Introduction: Sound Pressure Sensor for Arduino Based on ZX-sound Board

About: I am a physician by trade. After a career in the pharmeceutical world I decided to take it a bit slower and do things I like. Other than my hobbies that involves grassroots medicine in S.E.&P Asia. I have buil…

There are a number of sound sensors available for the Arduino, some of them fairly cheap so when I needed one, I thought that building one myself was lunacy and I set out to buy one.
First thought of course was to check out as they always have a hoist of goodies available at reasonable quality and pretty good price and they do not charge for postage.

Unfortunately the sound module there (with an LM393) did not get many good reviews (note, they do have a new one now) and when I checked Sparkfun, it seemed that their original sound BreakOutBoard, the BOB-08669 (with an OPA344) had a bit of a rocky start with lots of complaints and they replaced it with the BOB-09964, the difference between the two being some changes in resistor and capacitor values. Also the new BOB apparently did not make many users happy, + at USD 7.95 +S&H it wasn't really altogether a great deal either.

So my hunt went on. Well there really are a lot of circuits available: with 1 transistor, with many transistors with 1 op-amp with 2 op-amps.
However, I came upon a ready build board that had users enthusiastic: The zx-soundboard from Inex. They are a Thai company under a Singaporean mother company and have many distributors in Europe. Sadly however, none of these distributors seemed to have any information about this board. Fortunately they provide a clear circuit so that had to be the one. (In the mean time I found out it costs 7.57 euro in France.)

So why provide an instructable on such a simple thing. Well, 2 reasons:

  1. The Circuit Inex provides in my opinion is wrong
  2. If I design a PCB I best provide that to other would be builders

At first glance the circuit I designed is identical to the Inex schedule:
IC1a is used as a non-inverting amplifier. It offers a higher impedance than the inverting amplifier. The gain of the non-inverting amplifier is determined by 1+R4/R3 and is 40dB (100x).

In most cases it is possible to DC couple the circuit. However in this case it is necessary to ensure that the non-inverting has a DC path to earth for the very small input current that is needed. This can be achieved by resistor, R2 in the diagram. The value of this may typically be 100 kΩ or more. If this resistor is not inserted the output of the operational amplifier will be driven into one of the voltage rails.

When adding a resistor in this manner the capacitor-resistor combination forms a high pass filter with a cut-off frequency. The cut off point occurs at a frequency where the capacitive reactance is equal to the resistance. This is expressed in the Formula 1/2πRC. For the used combination it is =16Hz.

It is around IC1b where the Inex circuit goes wrong: The output from IC1a in the Inex circuit goes to the inverting entrance, labelled as 'pin 5'. However, the TLC272 has its inverting input on pin 6 and it's non-inverting input on pin 5.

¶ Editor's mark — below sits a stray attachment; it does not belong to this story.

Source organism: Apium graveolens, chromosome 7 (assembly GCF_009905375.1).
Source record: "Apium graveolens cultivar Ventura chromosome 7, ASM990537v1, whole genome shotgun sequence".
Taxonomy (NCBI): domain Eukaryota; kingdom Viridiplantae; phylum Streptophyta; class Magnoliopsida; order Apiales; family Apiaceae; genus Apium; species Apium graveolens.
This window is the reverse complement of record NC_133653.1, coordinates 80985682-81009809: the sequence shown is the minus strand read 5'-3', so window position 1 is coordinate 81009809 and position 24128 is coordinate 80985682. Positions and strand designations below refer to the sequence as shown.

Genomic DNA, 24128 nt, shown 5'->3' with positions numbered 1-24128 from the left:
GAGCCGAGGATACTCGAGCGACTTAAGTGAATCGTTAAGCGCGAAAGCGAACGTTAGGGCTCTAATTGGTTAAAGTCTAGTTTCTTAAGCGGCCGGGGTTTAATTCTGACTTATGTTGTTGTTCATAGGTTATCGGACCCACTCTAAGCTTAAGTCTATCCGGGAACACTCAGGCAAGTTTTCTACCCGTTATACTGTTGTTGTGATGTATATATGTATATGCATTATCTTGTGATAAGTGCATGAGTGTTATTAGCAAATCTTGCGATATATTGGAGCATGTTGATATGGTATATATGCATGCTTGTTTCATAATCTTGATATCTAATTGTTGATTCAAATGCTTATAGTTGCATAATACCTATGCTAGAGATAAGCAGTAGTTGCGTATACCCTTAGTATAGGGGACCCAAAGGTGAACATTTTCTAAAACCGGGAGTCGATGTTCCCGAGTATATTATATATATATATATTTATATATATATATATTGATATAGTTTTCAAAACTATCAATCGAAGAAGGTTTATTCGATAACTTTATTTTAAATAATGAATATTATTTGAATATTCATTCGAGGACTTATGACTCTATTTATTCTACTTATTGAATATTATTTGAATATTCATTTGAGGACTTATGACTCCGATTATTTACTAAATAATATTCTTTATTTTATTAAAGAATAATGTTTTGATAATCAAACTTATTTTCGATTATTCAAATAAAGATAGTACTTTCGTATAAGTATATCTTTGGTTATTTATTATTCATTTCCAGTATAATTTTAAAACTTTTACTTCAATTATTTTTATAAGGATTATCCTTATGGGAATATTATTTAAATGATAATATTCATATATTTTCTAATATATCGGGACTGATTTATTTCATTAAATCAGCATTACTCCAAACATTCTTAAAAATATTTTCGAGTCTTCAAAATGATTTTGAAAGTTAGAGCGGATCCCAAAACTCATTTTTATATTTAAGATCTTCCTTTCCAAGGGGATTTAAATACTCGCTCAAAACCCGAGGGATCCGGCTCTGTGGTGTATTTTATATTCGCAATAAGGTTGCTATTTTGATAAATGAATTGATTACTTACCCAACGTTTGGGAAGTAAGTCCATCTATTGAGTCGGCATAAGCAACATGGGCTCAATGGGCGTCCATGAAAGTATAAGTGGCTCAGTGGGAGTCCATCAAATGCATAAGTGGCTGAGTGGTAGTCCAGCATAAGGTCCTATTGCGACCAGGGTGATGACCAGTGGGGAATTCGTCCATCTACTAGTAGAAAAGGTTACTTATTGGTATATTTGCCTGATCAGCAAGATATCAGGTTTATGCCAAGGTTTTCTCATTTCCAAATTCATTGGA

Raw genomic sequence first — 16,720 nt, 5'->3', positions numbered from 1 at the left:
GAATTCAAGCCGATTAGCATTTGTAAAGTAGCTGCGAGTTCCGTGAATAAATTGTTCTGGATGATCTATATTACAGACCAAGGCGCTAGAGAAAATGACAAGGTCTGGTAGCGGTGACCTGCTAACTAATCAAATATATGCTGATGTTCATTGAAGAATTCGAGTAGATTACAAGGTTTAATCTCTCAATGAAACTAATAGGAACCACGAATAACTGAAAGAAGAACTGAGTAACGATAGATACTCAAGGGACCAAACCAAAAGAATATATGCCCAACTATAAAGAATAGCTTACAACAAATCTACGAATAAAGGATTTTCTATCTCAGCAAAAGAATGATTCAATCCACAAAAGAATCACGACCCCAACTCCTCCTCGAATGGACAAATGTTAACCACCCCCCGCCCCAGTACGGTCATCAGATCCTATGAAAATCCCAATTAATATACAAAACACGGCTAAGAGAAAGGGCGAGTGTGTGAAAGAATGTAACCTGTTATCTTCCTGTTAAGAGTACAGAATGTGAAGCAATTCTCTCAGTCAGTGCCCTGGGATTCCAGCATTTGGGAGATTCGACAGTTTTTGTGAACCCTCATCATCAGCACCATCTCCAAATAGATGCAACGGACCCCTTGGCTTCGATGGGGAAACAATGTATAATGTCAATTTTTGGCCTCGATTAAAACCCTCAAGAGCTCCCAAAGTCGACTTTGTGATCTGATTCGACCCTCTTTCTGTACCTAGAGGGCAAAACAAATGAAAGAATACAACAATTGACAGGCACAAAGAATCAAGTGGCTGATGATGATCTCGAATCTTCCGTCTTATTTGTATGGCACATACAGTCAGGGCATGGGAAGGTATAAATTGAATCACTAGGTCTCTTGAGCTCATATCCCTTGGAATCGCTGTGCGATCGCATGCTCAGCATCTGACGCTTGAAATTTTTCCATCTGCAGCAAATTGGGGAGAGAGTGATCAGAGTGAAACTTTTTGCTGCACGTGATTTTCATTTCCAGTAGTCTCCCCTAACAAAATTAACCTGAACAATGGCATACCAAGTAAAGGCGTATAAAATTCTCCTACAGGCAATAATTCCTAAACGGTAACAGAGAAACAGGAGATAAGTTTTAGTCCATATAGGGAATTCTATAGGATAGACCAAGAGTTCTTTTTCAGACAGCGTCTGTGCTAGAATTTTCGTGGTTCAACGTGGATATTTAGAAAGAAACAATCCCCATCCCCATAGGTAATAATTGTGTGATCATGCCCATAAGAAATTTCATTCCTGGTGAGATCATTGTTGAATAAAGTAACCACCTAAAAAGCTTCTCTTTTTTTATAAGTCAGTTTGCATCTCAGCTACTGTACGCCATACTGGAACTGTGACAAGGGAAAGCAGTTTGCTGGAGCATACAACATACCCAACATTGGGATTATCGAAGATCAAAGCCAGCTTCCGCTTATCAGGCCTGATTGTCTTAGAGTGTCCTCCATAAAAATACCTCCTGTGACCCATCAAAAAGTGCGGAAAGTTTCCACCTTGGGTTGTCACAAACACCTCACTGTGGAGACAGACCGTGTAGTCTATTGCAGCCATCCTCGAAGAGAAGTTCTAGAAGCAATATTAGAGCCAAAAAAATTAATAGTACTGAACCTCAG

So.. which was wrong the entrance or the pin number? I presumed the entrance was wrong as it seemed very unlogical to use the inverting input and I came across some people who had build the board succesfully and I presumed they just had followed the pin numbering and did not bother to question the design and thus unknowingly used the right entrance.

Anyway, why is Op-amp 1b even necessary? Wel, if the output of IC1a is fed directly to an ADC (as in the Arduino) there will be very strong fluctuations in the reading and as such the signal is not really representing the total sound pressure. We do that with op-amp IC1b that is used as a comparator with a reference voltage on the inverting entrance (pin 6). When fed with 5Volt, the Voltage on the inverting entrance will be 72mV ((5000/69)*1)
As long as V+ < V-, Vo will be low, but when the sound level rises above 72mV, IC1b will make the output go high.
With a gain of 100 in IC1a, a voltage of 720uV from the microphone would be enough. The Voltage build up over C3 is depending on the number of times the Output goes high and thus is an indication for the sound pressure. The delay in the RC filter at the SPL output is 3.3ms 150Ω*22uF in which 150Ω is the internall pull up of the TLC272.

Bill of materials.
1x TLC 272 dual op-amp: €0.35
1x 8 pin IC holder. €0.15
1x electret microphone: €0.75
1x 22kΩ €0.10
2x 100kΩ €0.20
2x 1kΩ €0.20
1x 68kΩ €0.10
1x 12Ω €0.10
1x 100nF €0.15
1x 470uF €0.10
1x 22uF €0.10

Grandtotal €2.40
Furthermore: piece of Circuitboard 3 pieces of wire, solder, solderingiron

A copy of the fritzingfile for the PCB is found here

For those who do not want to build and can't find the ZX board, there is always the Freetronics board, that also has proper sound level detection >71 mV.
You may also want to build this one, that is somewhat similar to the Freetronics board to the extend it has a sound pressure output and an audio output.

Step 1: Sound Pressure Sensor for Arduino Based on ZX-sound Board: the PCB

I have added a print design that can be used for direct toner transfer. Placement of the components can be found in the figure.
The picture I have provided of the finished circuit deviates only slightly as initially I had made some provisions on the board to easily exchange the connections on pin 5 and 6 (in case I had made the wrong assumption.